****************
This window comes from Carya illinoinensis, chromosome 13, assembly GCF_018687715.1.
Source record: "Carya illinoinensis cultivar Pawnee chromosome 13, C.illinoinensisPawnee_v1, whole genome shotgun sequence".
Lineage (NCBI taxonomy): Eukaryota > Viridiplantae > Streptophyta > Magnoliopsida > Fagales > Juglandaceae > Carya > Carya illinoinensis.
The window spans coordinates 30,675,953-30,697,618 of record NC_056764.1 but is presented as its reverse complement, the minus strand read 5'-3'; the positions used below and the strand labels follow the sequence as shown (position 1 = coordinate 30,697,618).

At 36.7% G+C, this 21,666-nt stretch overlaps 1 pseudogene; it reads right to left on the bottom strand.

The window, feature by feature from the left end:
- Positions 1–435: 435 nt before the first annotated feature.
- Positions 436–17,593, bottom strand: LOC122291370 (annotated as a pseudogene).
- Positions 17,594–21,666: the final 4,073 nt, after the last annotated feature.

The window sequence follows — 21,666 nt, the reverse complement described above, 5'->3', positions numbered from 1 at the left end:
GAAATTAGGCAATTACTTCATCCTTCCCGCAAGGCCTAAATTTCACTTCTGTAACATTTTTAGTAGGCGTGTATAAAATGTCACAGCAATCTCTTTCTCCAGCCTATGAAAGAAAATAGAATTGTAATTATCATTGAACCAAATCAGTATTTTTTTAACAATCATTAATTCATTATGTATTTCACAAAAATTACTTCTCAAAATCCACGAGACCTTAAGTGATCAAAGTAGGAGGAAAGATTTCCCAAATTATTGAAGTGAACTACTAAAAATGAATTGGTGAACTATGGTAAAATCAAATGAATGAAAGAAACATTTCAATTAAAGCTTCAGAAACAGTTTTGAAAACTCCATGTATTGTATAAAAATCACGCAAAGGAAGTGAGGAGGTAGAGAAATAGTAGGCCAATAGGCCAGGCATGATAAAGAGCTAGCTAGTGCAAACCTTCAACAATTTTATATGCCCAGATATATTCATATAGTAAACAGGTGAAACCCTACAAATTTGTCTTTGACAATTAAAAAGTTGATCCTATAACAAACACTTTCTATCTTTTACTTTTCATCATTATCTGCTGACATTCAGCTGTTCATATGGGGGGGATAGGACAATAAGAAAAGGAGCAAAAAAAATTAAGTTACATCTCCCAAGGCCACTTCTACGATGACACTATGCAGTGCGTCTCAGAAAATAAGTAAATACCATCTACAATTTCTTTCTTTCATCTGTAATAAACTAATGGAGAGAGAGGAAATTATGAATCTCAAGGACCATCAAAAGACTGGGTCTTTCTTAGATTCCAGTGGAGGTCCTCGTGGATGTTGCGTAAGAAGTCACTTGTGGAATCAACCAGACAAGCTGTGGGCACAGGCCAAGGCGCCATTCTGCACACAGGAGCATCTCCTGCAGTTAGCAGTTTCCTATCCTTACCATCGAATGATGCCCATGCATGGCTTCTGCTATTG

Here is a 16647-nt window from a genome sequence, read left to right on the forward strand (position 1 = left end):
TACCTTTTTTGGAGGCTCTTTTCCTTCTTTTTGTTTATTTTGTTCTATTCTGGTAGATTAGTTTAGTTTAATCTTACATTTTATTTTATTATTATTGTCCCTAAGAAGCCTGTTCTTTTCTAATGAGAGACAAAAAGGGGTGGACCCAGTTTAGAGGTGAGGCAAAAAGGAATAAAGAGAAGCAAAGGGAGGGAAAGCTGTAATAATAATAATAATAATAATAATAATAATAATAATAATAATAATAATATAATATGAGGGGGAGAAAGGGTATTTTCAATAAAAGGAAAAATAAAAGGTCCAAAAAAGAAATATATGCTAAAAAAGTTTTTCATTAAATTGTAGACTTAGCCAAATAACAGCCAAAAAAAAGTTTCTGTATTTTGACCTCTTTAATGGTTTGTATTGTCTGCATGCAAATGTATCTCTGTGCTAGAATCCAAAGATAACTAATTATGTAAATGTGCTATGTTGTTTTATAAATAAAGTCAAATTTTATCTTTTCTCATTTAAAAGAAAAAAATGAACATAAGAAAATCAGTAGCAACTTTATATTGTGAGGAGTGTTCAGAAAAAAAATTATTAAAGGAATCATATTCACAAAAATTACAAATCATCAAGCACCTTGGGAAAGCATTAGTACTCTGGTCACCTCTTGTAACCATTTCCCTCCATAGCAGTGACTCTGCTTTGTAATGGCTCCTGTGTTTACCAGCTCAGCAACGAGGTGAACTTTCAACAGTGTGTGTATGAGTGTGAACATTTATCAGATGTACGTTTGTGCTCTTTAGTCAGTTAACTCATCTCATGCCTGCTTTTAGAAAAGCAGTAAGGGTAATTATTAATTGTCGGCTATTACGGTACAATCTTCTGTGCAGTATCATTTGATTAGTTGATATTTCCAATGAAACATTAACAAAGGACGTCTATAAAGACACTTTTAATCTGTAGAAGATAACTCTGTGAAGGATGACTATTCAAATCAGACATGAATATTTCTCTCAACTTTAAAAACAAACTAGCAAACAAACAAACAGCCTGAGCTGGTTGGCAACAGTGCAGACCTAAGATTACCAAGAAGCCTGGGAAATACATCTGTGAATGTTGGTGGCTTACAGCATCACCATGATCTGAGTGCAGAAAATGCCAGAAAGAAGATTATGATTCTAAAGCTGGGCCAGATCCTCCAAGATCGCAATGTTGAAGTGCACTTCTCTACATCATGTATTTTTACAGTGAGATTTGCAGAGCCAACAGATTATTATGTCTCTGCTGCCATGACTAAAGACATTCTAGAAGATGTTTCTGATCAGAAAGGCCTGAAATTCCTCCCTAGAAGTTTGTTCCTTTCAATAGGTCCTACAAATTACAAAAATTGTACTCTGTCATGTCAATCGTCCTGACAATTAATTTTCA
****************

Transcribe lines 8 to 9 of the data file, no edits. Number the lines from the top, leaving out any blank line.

- Positions 436–17,593, bottom strand: LOC122291370 (annotated as a pseudogene).
- Positions 17,594–21,666: the final 4,073 nt, after the last annotated feature.